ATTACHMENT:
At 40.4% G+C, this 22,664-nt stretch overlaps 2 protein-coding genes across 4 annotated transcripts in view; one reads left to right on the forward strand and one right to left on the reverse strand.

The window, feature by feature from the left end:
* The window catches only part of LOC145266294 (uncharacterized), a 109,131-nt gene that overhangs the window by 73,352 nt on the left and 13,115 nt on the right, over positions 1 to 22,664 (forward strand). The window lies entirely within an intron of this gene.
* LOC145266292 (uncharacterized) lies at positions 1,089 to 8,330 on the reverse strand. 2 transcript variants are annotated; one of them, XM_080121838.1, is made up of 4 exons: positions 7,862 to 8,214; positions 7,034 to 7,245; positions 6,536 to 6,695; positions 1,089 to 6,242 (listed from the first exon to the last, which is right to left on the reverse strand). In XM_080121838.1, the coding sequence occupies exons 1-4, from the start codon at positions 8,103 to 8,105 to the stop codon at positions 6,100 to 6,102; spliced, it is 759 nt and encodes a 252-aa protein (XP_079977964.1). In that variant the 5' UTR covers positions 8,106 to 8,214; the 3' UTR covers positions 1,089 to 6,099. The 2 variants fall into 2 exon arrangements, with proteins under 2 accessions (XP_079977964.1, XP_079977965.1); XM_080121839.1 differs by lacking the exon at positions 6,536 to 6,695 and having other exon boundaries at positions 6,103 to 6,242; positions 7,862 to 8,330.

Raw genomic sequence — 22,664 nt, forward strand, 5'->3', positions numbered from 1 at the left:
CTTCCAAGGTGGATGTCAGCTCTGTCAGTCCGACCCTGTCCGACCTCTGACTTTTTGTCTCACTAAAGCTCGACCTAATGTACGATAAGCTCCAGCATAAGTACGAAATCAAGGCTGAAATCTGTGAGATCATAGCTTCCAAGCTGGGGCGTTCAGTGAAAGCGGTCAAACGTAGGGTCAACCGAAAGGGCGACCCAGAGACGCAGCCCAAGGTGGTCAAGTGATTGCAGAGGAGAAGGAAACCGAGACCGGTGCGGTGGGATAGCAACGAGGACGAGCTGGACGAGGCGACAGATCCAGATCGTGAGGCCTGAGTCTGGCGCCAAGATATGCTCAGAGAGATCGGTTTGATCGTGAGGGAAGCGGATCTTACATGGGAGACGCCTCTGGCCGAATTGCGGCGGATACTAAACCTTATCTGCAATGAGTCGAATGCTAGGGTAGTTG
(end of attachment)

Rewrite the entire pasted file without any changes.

At 40.4% G+C, this 22,664-nt stretch overlaps 2 protein-coding genes across 4 annotated transcripts in view; one reads left to right on the forward strand and one right to left on the reverse strand.

The window, feature by feature from the left end:
* The window catches only part of LOC145266294 (uncharacterized), a 109,131-nt gene that overhangs the window by 73,352 nt on the left and 13,115 nt on the right, over positions 1 to 22,664 (forward strand). The window lies entirely within an intron of this gene.
* LOC145266292 (uncharacterized) lies at positions 1,089 to 8,330 on the reverse strand. 2 transcript variants are annotated; one of them, XM_080121838.1, is made up of 4 exons: positions 7,862 to 8,214; positions 7,034 to 7,245; positions 6,536 to 6,695; positions 1,089 to 6,242 (listed from the first exon to the last, which is right to left on the reverse strand). In XM_080121838.1, the coding sequence occupies exons 1-4, from the start codon at positions 8,103 to 8,105 to the stop codon at positions 6,100 to 6,102; spliced, it is 759 nt and encodes a 252-aa protein (XP_079977964.1). In that variant the 5' UTR covers positions 8,106 to 8,214; the 3' UTR covers positions 1,089 to 6,099. The 2 variants fall into 2 exon arrangements, with proteins under 2 accessions (XP_079977964.1, XP_079977965.1); XM_080121839.1 differs by lacking the exon at positions 6,536 to 6,695 and having other exon boundaries at positions 6,103 to 6,242; positions 7,862 to 8,330.

Raw genomic sequence — 22,664 nt, forward strand, 5'->3', positions numbered from 1 at the left:
CTTCCAAGGTGGATGTCAGCTCTGTCAGTCCGACCCTGTCCGACCTCTGACTTTTTGTCTCACTAAAGCTCGACCTAATGTACGATAAGCTCCAGCATAAGTACGAAATCAAGGCTGAAATCTGTGAGATCATAGCTTCCAAGCTGGGGCGTTCAGTGAAAGCGGTCAAACGTAGGGTCAACCGAAAGGGCGACCCAGAGACGCAGCCCAAGGTGGTCAAGTGATTGCAGAGGAGAAGGAAACCGAGACCGGTGCGGTGGGATAGCAACGAGGACGAGCTGGACGAGGCGACAGATCCAGATCGTGAGGCCTGAGTCTGGCGCCAAGATATGCTCAGAGAGATCGGTTTGATCGTGAGGGAAGCGGATCTTACATGGGAGACGCCTCTGGCCGAATTGCGGCGGATACTAAACCTTATCTGCAATGAGTCGAATGCTAGGGTAGTTG